Nilekani joins Congress, faces tough battle on political debut
Billionaire Infosys co-founder and face of “Aadhar” programme Nandan Nilekani formally joined the Congress today, a day after it made him party candidate for Bangalore Lok Sabha
Bangalore: Billionaire Infosys co-founder and face of “Aadhar” programme Nandan Nilekani formally joined the Congress today, a day after it made him party candidate for Bangalore Lok Sabha constituency where he is up for a tough fight.
Amid drumbeats, Nilekani, Chairman of the Unique Identification Authority of India, was welcomed into Congress by KPCC President G Parameshwara who handed over the party flag to him before he filled in the membership form at a function at party office here.
“Bangalore needs a strong champion in Delhi and I’m set to provide that,” said 58-year old Nilekani, known for being part of building Infosys, started in 1981 with an initial capital of USD 250 by N R Narayana Murthy and others, into a behemoth that is seen as showpiece of Indian IT industry.
On his political baptism, Nilekani will take on BJP’s Ananth Kumar, who has remained unchallenged in Bangalore South, winning the seat five times.
Middle-class dominated Bangalore South has been electorally hostile to Congress since the late 1970s, the sole exception being its victory in 1989 when former Chief Minister R Gundu Rao had won.
On facing a strong candidate like Kumar, Nilekani said “In every profession, politics or business there comes a time when somebody has to go, and that time has arrived.”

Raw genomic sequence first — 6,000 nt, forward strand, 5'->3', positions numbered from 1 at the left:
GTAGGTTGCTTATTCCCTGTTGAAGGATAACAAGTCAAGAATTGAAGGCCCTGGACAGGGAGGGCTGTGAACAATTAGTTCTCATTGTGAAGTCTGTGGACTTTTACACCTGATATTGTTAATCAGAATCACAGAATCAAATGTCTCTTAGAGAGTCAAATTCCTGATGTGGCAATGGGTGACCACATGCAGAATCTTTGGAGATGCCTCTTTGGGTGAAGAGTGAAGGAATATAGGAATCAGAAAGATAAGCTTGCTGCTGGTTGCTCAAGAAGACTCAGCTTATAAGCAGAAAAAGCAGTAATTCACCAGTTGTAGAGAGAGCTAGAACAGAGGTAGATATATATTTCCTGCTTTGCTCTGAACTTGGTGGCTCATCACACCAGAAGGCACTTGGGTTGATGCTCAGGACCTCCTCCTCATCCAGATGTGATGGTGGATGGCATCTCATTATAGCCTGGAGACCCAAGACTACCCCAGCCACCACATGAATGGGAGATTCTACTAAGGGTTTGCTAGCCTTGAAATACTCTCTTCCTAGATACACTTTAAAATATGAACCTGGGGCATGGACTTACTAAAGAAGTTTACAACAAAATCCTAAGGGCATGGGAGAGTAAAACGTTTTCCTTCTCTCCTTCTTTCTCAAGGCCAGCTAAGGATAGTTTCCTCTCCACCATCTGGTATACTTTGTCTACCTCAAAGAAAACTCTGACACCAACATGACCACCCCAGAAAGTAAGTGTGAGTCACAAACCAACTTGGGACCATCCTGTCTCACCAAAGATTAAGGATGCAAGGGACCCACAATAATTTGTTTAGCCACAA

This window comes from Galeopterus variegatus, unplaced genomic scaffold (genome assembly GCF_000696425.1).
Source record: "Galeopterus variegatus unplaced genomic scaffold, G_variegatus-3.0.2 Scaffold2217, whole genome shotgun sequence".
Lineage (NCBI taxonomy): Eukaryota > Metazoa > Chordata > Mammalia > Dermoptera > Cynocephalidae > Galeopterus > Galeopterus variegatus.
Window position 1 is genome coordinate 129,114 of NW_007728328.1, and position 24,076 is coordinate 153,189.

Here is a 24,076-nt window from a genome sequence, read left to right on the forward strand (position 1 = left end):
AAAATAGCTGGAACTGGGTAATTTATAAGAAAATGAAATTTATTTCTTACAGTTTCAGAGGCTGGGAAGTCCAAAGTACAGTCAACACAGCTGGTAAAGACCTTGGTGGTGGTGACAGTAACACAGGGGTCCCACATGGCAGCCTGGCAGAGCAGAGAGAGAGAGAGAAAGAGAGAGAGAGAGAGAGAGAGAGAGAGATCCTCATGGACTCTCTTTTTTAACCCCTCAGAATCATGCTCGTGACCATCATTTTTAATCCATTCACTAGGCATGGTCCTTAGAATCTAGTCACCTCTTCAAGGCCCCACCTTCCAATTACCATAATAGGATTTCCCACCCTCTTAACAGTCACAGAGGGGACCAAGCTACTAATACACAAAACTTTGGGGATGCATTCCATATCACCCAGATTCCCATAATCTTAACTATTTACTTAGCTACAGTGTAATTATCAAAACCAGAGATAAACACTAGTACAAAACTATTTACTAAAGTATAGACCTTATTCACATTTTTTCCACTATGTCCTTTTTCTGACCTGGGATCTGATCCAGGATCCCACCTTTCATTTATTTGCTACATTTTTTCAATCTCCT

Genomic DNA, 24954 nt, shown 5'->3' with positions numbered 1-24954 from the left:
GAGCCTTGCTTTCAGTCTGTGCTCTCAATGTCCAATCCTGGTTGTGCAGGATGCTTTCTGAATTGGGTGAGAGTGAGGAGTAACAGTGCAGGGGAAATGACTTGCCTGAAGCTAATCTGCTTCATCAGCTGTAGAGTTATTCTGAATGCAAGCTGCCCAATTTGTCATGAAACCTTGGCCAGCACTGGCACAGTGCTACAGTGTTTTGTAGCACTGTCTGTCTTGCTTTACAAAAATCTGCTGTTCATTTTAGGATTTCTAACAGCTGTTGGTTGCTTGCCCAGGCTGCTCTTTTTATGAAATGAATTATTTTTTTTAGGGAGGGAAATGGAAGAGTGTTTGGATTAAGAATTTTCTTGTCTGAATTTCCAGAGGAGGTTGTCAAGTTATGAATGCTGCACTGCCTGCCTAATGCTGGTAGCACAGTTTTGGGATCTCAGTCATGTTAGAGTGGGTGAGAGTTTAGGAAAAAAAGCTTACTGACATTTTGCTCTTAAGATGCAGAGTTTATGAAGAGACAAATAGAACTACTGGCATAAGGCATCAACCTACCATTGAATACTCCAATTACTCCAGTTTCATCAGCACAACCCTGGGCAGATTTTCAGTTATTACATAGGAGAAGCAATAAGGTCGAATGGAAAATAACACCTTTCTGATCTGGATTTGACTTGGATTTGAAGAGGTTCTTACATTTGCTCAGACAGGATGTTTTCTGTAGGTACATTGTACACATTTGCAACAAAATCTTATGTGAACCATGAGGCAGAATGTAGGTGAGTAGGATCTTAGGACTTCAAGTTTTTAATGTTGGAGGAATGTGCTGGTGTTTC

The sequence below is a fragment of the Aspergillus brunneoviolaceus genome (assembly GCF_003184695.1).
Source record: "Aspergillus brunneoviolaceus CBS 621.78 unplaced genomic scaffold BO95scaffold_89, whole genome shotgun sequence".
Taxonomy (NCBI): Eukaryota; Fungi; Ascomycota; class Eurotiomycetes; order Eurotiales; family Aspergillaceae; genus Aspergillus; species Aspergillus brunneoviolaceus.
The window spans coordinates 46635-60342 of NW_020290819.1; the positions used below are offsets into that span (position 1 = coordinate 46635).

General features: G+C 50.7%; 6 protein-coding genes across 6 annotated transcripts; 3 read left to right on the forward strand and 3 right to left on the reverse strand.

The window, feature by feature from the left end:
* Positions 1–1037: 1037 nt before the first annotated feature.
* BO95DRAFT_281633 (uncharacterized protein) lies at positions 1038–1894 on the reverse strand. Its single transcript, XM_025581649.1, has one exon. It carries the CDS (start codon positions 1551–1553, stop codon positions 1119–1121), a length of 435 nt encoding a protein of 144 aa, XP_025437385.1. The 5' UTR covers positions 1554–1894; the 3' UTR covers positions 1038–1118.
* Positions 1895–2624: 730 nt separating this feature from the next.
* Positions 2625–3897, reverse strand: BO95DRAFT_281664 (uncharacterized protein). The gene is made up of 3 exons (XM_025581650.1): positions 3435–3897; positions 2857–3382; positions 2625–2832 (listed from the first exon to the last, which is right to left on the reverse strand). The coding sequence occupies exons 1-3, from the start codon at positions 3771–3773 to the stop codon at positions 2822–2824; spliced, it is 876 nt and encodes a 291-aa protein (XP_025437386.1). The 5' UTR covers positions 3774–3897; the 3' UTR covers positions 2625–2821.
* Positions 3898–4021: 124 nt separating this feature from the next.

Weeks before his formal entry into Congress, Nilekani had begun his campaign, coming to grips with ground realities as he faces a daunting task to reach out to 20 lakh plus voters with the polls in Karnataka slated for April 17.
“I think the constituency needs a clean, capable local person, somebody who has worked selflessly; ….everywhere I go there is a strong desire for change. I have got tremendous support,” he added.
Asked if allegations of corruption against Congress-led UPA government would affect his prospects, he said “….it is not that the other party (BJP) has a great clean image either, we know the problems we had for the last five years in the state.”
“I look forward to working with the party because party is going through change; I have been invited to be part of the change, I would like to do that,” Nilekani said.